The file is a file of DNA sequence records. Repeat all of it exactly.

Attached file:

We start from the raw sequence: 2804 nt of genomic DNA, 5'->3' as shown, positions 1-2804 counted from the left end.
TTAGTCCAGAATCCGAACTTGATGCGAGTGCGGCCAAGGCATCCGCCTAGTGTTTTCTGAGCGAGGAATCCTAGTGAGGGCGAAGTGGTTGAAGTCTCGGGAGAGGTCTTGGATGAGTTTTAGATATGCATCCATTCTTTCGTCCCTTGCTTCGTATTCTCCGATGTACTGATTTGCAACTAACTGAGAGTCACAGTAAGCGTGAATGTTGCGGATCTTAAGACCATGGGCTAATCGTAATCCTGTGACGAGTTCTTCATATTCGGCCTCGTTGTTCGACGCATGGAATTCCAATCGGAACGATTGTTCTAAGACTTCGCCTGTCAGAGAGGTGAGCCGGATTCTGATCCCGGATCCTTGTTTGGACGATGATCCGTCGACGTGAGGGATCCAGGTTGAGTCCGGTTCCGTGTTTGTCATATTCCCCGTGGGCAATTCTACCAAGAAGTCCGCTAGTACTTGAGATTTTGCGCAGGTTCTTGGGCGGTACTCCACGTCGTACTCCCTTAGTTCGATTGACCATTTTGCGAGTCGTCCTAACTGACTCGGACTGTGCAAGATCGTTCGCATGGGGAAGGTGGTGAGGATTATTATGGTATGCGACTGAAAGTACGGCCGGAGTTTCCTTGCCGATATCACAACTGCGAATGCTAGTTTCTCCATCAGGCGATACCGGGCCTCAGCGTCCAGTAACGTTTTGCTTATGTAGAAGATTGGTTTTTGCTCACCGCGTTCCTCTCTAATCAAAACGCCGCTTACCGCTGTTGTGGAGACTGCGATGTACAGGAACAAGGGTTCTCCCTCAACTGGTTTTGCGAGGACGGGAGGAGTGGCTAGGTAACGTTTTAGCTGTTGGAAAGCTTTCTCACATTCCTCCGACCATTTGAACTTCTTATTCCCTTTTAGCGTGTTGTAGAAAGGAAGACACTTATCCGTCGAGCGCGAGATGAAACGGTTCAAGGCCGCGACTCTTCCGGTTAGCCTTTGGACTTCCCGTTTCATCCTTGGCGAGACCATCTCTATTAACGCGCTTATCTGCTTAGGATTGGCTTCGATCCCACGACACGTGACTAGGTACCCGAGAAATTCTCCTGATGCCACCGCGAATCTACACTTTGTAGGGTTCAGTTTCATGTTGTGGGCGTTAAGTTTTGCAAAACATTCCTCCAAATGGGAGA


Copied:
We start from the raw sequence: 2804 nt of genomic DNA, 5'->3' as shown, positions 1-2804 counted from the left end.
TTAGTCCAGAATCCGAACTTGATGCGAGTGCGGCCAAGGCATCCGCCTAGTGTTTTCTGAGCGAGGAATCCTAGTGAGGGCGAAGTGGTTGAAGTCTCGGGAGAGGTCTTGGATGAGTTTTAGATATGCATCCATTCTTTCGTCCCTTGCTTCGTATTCTCCGATGTACTGATTTGCAACTAACTGAGAGTCACAGTAAGCGTGAATGTTGCGGATCTTAAGACCATGGGCTAATCGTAATCCTGTGACGAGTTCTTCATATTCGGCCTCGTTGTTCGACGCATGGAATTCCAATCGGAACGATTGTTCTAAGACTTCGCCTGTCAGAGAGGTGAGCCGGATTCTGATCCCGGATCCTTGTTTGGACGATGATCCGTCGACGTGAGGGATCCAGGTTGAGTCCGGTTCCGTGTTTGTCATATTCCCCGTGGGCAATTCTACCAAGAAGTCCGCTAGTACTTGAGATTTTGCGCAGGTTCTTGGGCGGTACTCCACGTCGTACTCCCTTAGTTCGATTGACCATTTTGCGAGTCGTCCTAACTGACTCGGACTGTGCAAGATCGTTCGCATGGGGAAGGTGGTGAGGATTATTATGGTATGCGACTGAAAGTACGGCCGGAGTTTCCTTGCCGATATCACAACTGCGAATGCTAGTTTCTCCATCAGGCGATACCGGGCCTCAGCGTCCAGTAACGTTTTGCTTATGTAGAAGATTGGTTTTTGCTCACCGCGTTCCTCTCTAATCAAAACGCCGCTTACCGCTGTTGTGGAGACTGCGATGTACAGGAACAAGGGTTCTCCCTCAACTGGTTTTGCGAGGACGGGAGGAGTGGCTAGGTAACGTTTTAGCTGTTGGAAAGCTTTCTCACATTCCTCCGACCATTTGAACTTCTTATTCCCTTTTAGCGTGTTGTAGAAAGGAAGACACTTATCCGTCGAGCGCGAGATGAAACGGTTCAAGGCCGCGACTCTTCCGGTTAGCCTTTGGACTTCCCGTTTCATCCTTGGCGAGACCATCTCTATTAACGCGCTTATCTGCTTAGGATTGGCTTCGATCCCACGACACGTGACTAGGTACCCGAGAAATTCTCCTGATGCCACCGCGAATCTACACTTTGTAGGGTTCAGTTTCATGTTGTGGGCGTTAAGTTTTGCAAAACATTCCTCCAAATGGGAGA